Proj.4 definition grammar checker, was: Re: Problem with program on Windows
Here is how you can make a simple Proj.4 definition grammar
checker in a easy way:
1) First you check the syntax that it is formally correct, which is very
simple since there are only very few types of statements. Here you
can also check that given numbers are formally ok and that they do
not exceed known limits and similar matters.
2) During the syntax check you first figure out what is the current
projection .. there are about 150 or so in Proj.4. Then you just
consult the projection allowable parameter table where all possible
parameters are given for that particular projection and check that the
user is using it as it should be used ... some parameters might be
required, some optional and many illegal.
3) You could later add more and more detailed checking around this
simple code. I would estimate that the preliminary version would not
be very much more than 1000 lines of code. It would be based around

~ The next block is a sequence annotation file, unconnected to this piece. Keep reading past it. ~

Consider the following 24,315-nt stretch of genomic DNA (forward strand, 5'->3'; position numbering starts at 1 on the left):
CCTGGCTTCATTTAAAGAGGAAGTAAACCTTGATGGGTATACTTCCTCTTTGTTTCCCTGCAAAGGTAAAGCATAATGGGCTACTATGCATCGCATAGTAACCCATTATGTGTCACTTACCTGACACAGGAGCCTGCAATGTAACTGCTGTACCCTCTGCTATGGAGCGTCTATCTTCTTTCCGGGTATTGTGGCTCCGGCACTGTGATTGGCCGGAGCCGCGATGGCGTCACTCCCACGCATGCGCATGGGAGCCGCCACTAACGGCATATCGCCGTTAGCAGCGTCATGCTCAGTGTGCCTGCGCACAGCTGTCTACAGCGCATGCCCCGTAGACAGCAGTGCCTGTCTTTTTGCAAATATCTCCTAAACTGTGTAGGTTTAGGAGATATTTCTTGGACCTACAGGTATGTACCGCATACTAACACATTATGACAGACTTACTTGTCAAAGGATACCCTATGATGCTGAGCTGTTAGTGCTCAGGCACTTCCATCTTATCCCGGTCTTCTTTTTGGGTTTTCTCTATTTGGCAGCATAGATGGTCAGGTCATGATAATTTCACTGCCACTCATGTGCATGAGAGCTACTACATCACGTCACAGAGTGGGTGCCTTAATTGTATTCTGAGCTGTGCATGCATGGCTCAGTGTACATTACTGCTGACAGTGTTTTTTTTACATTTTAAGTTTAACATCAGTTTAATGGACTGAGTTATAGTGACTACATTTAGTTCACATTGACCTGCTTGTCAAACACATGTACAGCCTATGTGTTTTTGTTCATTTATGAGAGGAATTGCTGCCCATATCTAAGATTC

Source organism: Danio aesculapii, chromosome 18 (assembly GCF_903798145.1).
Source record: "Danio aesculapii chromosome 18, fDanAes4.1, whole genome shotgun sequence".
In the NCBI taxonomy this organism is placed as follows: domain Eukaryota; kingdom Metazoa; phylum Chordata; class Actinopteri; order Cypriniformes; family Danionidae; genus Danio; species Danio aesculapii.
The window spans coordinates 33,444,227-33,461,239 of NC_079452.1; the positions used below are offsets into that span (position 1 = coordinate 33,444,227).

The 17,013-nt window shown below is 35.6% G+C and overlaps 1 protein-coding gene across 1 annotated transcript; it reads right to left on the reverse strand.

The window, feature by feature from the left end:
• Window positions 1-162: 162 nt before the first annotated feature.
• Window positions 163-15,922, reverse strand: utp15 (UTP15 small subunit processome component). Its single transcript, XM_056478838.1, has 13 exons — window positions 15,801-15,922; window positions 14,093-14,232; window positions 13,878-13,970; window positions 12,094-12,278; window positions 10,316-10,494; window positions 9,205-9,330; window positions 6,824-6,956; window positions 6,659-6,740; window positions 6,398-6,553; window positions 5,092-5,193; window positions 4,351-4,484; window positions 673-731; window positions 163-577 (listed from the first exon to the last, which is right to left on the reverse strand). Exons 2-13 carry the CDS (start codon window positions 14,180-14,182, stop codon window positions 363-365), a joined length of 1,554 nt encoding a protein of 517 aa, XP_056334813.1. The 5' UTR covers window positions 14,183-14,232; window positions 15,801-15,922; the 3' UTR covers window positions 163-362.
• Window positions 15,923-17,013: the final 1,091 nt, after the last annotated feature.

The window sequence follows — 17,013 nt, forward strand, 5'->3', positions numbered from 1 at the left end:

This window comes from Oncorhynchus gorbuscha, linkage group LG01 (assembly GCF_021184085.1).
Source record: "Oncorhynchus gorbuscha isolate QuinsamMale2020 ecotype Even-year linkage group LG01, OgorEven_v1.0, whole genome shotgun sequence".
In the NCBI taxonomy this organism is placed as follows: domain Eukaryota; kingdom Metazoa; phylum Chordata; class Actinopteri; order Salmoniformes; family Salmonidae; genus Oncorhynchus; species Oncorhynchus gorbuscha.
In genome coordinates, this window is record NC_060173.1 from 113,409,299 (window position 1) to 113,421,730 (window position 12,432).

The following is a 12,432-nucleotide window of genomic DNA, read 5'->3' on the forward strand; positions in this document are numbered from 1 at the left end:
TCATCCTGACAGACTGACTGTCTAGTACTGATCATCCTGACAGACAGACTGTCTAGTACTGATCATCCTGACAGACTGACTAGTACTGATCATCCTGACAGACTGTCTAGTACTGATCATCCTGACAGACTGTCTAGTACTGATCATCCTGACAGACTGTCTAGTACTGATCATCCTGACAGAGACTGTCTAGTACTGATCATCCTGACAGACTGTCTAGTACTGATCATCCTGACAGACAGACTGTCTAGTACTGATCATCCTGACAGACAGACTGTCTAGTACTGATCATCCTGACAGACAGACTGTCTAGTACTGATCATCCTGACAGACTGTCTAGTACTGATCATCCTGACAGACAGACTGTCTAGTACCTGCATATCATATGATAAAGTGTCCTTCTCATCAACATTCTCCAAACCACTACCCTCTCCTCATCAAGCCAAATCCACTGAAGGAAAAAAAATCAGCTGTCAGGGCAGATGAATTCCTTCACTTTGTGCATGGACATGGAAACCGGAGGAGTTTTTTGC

a simple recursive descent parser and a projection allowable parameter
table (with one row for each projection - about 150 rows and maybe
about 50 columns for different parameters) .... or somthing similar.
It is easy to implement and would remove most of the "beginner"
errors and greatly improve the quality of the data. At least it would
greatly help me for example since even I don't know what is required,
allowed or illegal with all projections. (So better let the computer
to take care of that). The table could also be used by an other small
program which would automatically list out all the current projections
and how to use their parameters. That printout would then be the
current definition of the Proj.4 projection-datum definition language.
> I somewhat kind of doubt it since, as Frank says, the syntax for some of the
> more esoteric projections may be non trivial. And under all circumstances
> there will be a lot of special cases (e.g. the zone specifier for utm). For
> each individual projection I agree that it may not be a big thing to
> implement syntax checking - but there is a lot of projections, and one would
> need to understand the specifics of all of them. Actually, as far as I can
> see, this amounts to writing "a significant fraction of N" syntax checkers
> for the N projections in the library.
> If you can see simpler ways to do it, I think you should flesh it out in
> code and post a patch: Others may want to join the effort once you have
> actually shown how easy it is.